Judges yesterday came out to discredit the vetting process that saw four of their colleagues fired from Judiciary.
This came as the Chief Registrar of Judiciary Gladys Shollei announced that the judiciary is going to start afresh, cases which were being handled by Justices Riaga Omollo, Samuel Bosire, Joseph Nyamu and Emmanuel Okubasu.
Shollei requested the vetting board to speed up the hearings of any reviews that the four judges might file so that the Judicial Service Commission can hire other people to fill in the vacancies in the Court of Appeal.She was speaking at a luncheon by Law Society of Kenya held at Hilton, a day after the vetting board released its verdict.
In a speech read on his behalf by Supreme Court Judge Smokin Wanjala, the Chief Justice Willy Mutunga commended the law society for its contribution towards reforming judiciary.
"While I acknowledge that the vetting exercise is a constitutional and statutory response to public demand for integrity, transparency, independence and competence in the Judiciary, it would be remiss of me not to recognise the role that the Law Society of Kenya has played in delivering this process, which has been so long in coming."
He said it was due to the 'loud protestations of the LSK leadership and members' that ultimately gave voice to the public frustration with the 'competence gaps, integrity deficits, weak spine and breaches in efficiency' that had characterized the Judiciary for so long. Mutunga said the momentum for judicial reforms was "unstoppable' despite the challenges and obstacles that lie ahead.
He challenged the Law Society to look at its own members with a view of finding out if and how its members contribute to the perversion of justice in the court corridors.
"Lawyers who are engaged in acts such as these should be banished from your ranks; and this breed of legal practioners should know that they lack the moral authority to demand of us in the Judiciary to reform. They form part of that vile axis that actively resists progress and it is about time they are called out by their peers,"Mutunga said.
He warned lawyers who have a habit of intimidating judges and magistrates to stop as such attempts will be resisted. "I want members of the Bar to know that if your practice of law was built on the foundation of intimidation of judges and magistrates, or on political networks and patronage, this is not your moment."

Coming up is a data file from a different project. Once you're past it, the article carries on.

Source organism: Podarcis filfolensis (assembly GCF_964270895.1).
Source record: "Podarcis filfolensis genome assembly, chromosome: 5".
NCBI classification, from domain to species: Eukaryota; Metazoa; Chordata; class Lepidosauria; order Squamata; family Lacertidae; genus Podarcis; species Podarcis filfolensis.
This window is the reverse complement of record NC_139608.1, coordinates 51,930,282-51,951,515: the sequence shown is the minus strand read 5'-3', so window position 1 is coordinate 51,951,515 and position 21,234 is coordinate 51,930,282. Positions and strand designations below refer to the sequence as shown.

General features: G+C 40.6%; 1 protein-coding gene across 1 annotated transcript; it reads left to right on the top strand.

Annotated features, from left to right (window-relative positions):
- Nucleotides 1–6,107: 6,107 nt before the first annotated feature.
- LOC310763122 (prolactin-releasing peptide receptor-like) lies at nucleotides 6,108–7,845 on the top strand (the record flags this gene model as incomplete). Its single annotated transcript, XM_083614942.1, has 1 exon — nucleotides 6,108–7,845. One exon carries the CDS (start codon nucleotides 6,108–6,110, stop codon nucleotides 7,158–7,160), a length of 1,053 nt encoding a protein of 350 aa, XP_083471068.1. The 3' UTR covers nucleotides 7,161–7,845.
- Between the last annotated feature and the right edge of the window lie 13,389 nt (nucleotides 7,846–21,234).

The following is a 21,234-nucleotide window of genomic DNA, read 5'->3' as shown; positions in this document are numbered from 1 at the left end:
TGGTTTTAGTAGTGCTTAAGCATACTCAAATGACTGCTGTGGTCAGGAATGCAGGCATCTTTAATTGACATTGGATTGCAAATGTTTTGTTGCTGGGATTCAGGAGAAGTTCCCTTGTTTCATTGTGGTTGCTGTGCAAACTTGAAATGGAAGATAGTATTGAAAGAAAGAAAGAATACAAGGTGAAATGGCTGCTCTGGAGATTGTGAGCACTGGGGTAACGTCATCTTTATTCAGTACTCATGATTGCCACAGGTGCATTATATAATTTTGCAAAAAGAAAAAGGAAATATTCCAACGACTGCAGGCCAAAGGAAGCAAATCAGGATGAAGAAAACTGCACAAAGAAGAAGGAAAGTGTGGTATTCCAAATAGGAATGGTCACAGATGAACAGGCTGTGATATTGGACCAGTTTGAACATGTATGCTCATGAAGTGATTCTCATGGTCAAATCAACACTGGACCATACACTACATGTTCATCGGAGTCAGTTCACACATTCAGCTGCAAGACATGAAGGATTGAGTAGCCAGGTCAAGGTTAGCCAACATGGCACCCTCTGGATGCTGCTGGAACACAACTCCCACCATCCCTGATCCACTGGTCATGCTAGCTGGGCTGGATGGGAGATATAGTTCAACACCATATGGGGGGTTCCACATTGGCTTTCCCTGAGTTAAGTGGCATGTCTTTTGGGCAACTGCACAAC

Several judges who spoke to The Star on condition of anonymity said they were not happy because the vetting exercise was no different from the 2003 'radical surgery' carried our by Justice Aaron Ringera.
The judges said the vetting board ought to have given notice to the four judges affected before it announced its verdict but the fact that this did not happen was not fair. "This exercise is the same as the radical surgery if they do not tell the judges what they are going to do to them before announcing it," said a judge who is based in a station outside Nairobi.
The vetting board's decision had also demoralised the rest of the judges as they did not know what their fate will be. "This place (Milimani court) is like the ruins of Gede with people walking around looking lost," said a female judge.
Another judge who is meant to attend training on commercial law held at Windsor hotel wondered why they were being trained. "I do not understand why we have to attend even this training because we do not know where we are going to apply the things we learn out of the training," he said of the training which is expected to start this morning at the Windsor hotel and ends on Sunday.
Sources in the judiciary also informed The Star that one of the four judges who has been sent packing felt his removal on grounds of his past judgments was an attack on the independence of the judiciary.